Empowering Families For A Better Future

Is probate necessary in Texas?

On Behalf of | Apr 16, 2018 | Blog |

Most Texas estates need to go through probate after a person dies. Probate is the legal process by which a deceased person’s estate is settled, including collecting (“marshalling”) assets, settling claims and debts, and distributing the net estate as provided in the Will.  If there is no valid Will, the assets will be distributed to relatives as provided in the Texas Estates Code.

Probate may be necessary for possessions with a title or deed, such as cars and real estate. In 2015, our legislature codified a long standing practice, previously known as a “Lady Bird Deed,” now in the statues as “Revocable Transfer on Death Deed.”  If such a deed is in place, the property will transfer automatically to the named persons, without probate. Many other types of assets can have “Pay On Death” (P.O.D.) or “Transfer on Death” (T.O.D.) provisions, such as bank accounts and brokerage accounts.  These provisions do what they say they do, and supersede contrary provisions of a Will.

What about community property of a married couple?

 If neither spouse has children by other partners (previous marriage, etc.) all the community property will be inherited by the surviving spouse. All property is community property unless it is agreed or proven to be “separate property.”  In general, separate property is that which a spouse had before marriage, that which came by gift or inheritance, some personal injury settlements, and property or money which is traceable to the separate property. It can be more difficult than you think to “prove” separate property, especially financial accounts which are commingled and have years of transactions.

Are there other non-probate assets?

Yes, there are more assets that do not need to go through the probate process if they have named beneficiaries, including:

•    life insurance policies

•    Pension plans

•    Retirement accounts, such as IRAs or 401Ks


What about bequests to minors?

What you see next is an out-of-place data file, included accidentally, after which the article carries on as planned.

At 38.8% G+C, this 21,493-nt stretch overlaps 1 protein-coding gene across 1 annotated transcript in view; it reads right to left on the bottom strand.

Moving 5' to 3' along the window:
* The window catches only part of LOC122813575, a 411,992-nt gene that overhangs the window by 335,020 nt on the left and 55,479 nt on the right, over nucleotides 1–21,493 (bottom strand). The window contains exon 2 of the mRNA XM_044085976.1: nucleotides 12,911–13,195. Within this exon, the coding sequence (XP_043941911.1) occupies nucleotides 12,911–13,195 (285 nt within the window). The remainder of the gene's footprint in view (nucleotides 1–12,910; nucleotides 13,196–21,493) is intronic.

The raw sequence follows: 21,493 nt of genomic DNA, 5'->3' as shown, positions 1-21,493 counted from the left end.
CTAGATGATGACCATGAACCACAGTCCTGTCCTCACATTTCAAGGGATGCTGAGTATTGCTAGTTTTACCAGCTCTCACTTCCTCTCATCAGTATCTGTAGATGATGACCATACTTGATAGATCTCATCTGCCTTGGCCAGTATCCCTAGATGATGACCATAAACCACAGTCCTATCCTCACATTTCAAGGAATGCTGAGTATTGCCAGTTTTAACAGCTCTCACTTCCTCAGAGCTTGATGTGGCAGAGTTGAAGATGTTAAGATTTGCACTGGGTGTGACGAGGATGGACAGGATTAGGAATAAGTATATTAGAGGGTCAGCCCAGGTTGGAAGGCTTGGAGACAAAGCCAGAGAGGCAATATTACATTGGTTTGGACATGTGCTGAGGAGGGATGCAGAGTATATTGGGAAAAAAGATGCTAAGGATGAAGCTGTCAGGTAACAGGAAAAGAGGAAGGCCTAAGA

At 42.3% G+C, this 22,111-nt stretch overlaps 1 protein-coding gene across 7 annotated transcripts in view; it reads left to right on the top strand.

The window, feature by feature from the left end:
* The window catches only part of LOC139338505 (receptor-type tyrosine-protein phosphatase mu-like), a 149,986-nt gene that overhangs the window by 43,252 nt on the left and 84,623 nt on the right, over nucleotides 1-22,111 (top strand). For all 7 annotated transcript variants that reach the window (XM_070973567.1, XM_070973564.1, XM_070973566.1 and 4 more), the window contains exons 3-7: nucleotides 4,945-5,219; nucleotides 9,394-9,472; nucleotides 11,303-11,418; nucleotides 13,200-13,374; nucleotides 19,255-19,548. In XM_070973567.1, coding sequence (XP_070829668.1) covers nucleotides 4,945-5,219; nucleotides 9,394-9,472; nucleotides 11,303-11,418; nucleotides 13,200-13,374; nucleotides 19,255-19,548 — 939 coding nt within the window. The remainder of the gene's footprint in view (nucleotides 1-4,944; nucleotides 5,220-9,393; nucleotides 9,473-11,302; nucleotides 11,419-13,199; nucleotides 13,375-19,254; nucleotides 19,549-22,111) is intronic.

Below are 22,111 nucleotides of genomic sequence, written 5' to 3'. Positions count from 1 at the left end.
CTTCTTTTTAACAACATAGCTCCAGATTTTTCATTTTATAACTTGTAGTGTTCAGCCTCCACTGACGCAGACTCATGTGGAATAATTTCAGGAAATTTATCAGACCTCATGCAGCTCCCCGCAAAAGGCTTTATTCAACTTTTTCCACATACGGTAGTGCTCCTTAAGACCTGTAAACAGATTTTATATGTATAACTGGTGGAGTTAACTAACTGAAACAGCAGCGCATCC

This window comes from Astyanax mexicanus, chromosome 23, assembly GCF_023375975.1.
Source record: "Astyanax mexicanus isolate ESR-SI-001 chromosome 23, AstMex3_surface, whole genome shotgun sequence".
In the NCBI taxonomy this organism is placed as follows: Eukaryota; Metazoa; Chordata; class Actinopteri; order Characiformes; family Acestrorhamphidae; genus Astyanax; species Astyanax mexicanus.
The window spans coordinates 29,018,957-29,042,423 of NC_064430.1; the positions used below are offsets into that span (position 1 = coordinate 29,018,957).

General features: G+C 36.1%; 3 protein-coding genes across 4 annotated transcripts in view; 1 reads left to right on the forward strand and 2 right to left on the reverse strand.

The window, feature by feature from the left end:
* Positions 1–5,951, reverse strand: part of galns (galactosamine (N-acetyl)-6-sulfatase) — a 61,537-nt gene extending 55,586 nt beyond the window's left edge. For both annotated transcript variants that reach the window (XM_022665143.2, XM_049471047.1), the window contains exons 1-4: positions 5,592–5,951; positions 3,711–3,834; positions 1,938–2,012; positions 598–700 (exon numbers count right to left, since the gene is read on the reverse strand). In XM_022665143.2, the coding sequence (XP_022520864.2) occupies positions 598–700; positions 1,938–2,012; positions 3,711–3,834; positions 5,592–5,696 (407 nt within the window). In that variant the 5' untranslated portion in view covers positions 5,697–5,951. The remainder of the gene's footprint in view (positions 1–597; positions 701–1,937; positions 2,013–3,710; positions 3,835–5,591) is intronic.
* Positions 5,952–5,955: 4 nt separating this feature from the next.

All gifts to minors, and for that matter young adults, should be left to a Trustee. If not, a Guardian of the Estate will have to be appointed, at considerable expense. And, the beneficiary will be entitled to all his or her money on their 18th birthday. Not good for most people.  Remember – this applies to the P.O.D. or T.O.D. designations.   Consult a lawyer! (Note, this is very different from a “Living Trust,” mentioned below.)

How quickly do I need to file probate papers?

In Texas, you have up to four years after the deceased’s death to file probate papers. Don’t wait until the four years is almost up. Theoretically, you could probate a Will without a lawyer but it is not practical for most people. In most cases, probate proceedings are completed within a matter of months.

What happens in the probate process if there is no will?

Texas law has a provision for the estates of deceased that did not leave a Will. The term “intestate” is used in this state for an estate without a Will. The probate process may be more time-consuming and definitely more expensive in these cases.  The court will divide property and assets according to blood and marriage relations, as provided in the Texas Estates Code

What about “death taxes?”

The new tax law doubled the previous amount which is excluded from gift and estate tax, to $11.2 million per individual. You should consult an estate tax specialist who can do sophisticated planning to minimize the tax. In 2025, the amount will revert to $5.6 million.

What should I do?

Consult a qualified lawyer. Get a professional drafted Will and other documents.  Consider getting a Revocable Transfer on Death Deed.  When a loved one passes, consult a good probate lawyer. If there is no immediate issue, this can wait a few weeks or months, but don’t wait until 3 years and 11 months.

Do I need a “Living Trust?”

Probably not. Many fine lawyers draft these Trusts for people who want them. These Trusts don’t save taxes. They may (or may not) avoid probate, but most people will pay more for the Living Trust than they would have paid for a Will and then probate of the Will.




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